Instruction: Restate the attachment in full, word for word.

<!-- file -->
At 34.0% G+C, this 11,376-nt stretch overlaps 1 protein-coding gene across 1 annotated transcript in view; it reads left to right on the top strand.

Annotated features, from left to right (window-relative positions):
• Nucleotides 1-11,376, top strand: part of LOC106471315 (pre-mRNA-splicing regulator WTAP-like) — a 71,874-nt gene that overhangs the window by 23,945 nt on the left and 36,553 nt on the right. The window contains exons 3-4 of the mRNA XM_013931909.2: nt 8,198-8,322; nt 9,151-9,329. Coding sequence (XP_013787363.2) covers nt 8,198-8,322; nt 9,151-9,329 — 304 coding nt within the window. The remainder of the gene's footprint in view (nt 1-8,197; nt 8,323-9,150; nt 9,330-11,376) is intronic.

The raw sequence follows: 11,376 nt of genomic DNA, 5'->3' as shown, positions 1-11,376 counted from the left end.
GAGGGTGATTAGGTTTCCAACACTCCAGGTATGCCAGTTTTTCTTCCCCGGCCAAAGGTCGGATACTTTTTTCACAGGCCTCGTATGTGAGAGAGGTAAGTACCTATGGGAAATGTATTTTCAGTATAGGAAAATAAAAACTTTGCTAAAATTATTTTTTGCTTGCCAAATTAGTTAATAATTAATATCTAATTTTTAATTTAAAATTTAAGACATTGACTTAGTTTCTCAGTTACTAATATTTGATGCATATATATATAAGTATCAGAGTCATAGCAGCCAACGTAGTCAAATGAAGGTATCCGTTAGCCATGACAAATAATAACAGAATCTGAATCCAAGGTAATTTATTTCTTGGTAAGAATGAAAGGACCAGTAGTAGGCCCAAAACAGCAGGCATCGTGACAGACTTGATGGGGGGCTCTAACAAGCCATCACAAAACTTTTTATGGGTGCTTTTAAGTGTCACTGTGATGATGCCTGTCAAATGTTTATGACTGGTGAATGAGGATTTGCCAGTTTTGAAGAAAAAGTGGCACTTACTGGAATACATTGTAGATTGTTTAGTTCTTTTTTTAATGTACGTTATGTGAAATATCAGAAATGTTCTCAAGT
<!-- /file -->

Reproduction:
At 34.0% G+C, this 11,376-nt stretch overlaps 1 protein-coding gene across 1 annotated transcript in view; it reads left to right on the top strand.

Annotated features, from left to right (window-relative positions):
• Nucleotides 1-11,376, top strand: part of LOC106471315 (pre-mRNA-splicing regulator WTAP-like) — a 71,874-nt gene that overhangs the window by 23,945 nt on the left and 36,553 nt on the right. The window contains exons 3-4 of the mRNA XM_013931909.2: nt 8,198-8,322; nt 9,151-9,329. Coding sequence (XP_013787363.2) covers nt 8,198-8,322; nt 9,151-9,329 — 304 coding nt within the window. The remainder of the gene's footprint in view (nt 1-8,197; nt 8,323-9,150; nt 9,330-11,376) is intronic.

The raw sequence follows: 11,376 nt of genomic DNA, 5'->3' as shown, positions 1-11,376 counted from the left end.
GAGGGTGATTAGGTTTCCAACACTCCAGGTATGCCAGTTTTTCTTCCCCGGCCAAAGGTCGGATACTTTTTTCACAGGCCTCGTATGTGAGAGAGGTAAGTACCTATGGGAAATGTATTTTCAGTATAGGAAAATAAAAACTTTGCTAAAATTATTTTTTGCTTGCCAAATTAGTTAATAATTAATATCTAATTTTTAATTTAAAATTTAAGACATTGACTTAGTTTCTCAGTTACTAATATTTGATGCATATATATATAAGTATCAGAGTCATAGCAGCCAACGTAGTCAAATGAAGGTATCCGTTAGCCATGACAAATAATAACAGAATCTGAATCCAAGGTAATTTATTTCTTGGTAAGAATGAAAGGACCAGTAGTAGGCCCAAAACAGCAGGCATCGTGACAGACTTGATGGGGGGCTCTAACAAGCCATCACAAAACTTTTTATGGGTGCTTTTAAGTGTCACTGTGATGATGCCTGTCAAATGTTTATGACTGGTGAATGAGGATTTGCCAGTTTTGAAGAAAAAGTGGCACTTACTGGAATACATTGTAGATTGTTTAGTTCTTTTTTTAATGTACGTTATGTGAAATATCAGAAATGTTCTCAAGT